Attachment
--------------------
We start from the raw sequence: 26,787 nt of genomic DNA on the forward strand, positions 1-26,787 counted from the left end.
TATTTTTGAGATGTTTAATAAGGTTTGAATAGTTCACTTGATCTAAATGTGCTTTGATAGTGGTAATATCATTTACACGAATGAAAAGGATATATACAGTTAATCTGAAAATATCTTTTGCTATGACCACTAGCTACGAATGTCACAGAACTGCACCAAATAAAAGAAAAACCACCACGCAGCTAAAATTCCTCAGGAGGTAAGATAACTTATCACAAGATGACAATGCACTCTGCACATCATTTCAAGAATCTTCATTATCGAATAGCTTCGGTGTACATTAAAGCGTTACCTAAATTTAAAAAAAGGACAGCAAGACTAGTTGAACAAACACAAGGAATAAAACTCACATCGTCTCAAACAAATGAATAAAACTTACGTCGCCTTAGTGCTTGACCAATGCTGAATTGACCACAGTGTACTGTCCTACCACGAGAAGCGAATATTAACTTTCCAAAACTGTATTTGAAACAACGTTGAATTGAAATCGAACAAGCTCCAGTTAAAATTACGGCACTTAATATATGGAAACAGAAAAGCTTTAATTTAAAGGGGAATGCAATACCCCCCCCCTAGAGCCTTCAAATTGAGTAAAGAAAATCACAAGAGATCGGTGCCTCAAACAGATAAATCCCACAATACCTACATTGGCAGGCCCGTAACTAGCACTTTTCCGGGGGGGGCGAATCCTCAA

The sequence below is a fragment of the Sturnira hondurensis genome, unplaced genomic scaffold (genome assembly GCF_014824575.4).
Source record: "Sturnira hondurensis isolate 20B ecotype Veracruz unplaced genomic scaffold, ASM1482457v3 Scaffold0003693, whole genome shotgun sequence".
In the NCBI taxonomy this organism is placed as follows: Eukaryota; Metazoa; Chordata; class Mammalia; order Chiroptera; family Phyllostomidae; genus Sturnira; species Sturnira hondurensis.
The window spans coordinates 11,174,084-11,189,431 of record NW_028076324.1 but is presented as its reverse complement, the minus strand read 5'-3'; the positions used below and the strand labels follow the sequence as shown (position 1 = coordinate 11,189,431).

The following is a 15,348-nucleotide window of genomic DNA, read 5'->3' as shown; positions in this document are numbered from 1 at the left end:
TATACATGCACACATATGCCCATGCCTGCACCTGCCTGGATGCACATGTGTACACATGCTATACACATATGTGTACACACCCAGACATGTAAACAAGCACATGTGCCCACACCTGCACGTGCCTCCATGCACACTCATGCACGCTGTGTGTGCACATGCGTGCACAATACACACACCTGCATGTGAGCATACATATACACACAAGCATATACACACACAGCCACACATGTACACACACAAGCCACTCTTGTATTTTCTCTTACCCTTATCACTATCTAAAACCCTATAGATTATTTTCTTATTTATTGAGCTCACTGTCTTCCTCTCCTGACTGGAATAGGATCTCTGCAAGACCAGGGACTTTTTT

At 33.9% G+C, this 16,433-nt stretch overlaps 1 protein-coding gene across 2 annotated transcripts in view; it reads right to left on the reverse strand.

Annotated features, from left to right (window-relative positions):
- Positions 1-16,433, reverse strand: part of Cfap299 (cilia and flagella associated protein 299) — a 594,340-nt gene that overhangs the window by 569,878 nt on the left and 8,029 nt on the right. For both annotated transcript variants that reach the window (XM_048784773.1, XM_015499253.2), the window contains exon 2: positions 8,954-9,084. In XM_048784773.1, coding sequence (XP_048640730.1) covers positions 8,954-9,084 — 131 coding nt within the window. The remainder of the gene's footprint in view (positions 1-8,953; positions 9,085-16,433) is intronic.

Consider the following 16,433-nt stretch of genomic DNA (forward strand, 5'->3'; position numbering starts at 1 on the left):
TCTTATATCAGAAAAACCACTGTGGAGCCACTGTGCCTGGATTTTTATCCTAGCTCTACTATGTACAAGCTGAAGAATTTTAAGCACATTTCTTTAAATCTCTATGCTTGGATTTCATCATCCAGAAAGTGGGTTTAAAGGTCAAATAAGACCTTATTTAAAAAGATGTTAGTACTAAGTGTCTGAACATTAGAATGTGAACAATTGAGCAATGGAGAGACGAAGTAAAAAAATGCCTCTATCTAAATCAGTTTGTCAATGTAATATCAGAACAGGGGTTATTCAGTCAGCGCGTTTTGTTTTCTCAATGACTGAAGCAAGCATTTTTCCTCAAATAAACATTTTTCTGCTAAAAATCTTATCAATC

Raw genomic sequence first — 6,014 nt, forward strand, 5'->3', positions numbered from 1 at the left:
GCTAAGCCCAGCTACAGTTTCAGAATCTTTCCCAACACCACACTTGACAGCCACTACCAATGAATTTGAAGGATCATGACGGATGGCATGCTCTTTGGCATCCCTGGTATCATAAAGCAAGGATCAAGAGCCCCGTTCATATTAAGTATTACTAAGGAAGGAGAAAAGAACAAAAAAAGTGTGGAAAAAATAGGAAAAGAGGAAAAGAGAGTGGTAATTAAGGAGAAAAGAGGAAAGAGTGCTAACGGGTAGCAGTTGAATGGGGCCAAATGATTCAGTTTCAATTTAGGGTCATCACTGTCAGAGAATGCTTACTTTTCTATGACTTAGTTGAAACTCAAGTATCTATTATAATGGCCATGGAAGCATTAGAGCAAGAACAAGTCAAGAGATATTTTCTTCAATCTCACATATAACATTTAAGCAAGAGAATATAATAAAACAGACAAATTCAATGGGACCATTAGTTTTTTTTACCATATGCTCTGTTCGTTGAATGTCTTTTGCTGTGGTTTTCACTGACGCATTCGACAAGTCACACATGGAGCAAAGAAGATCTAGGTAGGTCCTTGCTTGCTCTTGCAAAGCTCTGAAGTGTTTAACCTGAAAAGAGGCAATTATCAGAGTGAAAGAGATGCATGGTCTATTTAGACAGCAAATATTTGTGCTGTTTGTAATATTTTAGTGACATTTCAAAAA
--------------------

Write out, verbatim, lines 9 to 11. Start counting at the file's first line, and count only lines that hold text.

At 33.9% G+C, this 16,433-nt stretch overlaps 1 protein-coding gene across 2 annotated transcripts in view; it reads right to left on the reverse strand.

Annotated features, from left to right (window-relative positions):
- Positions 1-16,433, reverse strand: part of Cfap299 (cilia and flagella associated protein 299) — a 594,340-nt gene that overhangs the window by 569,878 nt on the left and 8,029 nt on the right. For both annotated transcript variants that reach the window (XM_048784773.1, XM_015499253.2), the window contains exon 2: positions 8,954-9,084. In XM_048784773.1, coding sequence (XP_048640730.1) covers positions 8,954-9,084 — 131 coding nt within the window. The remainder of the gene's footprint in view (positions 1-8,953; positions 9,085-16,433) is intronic.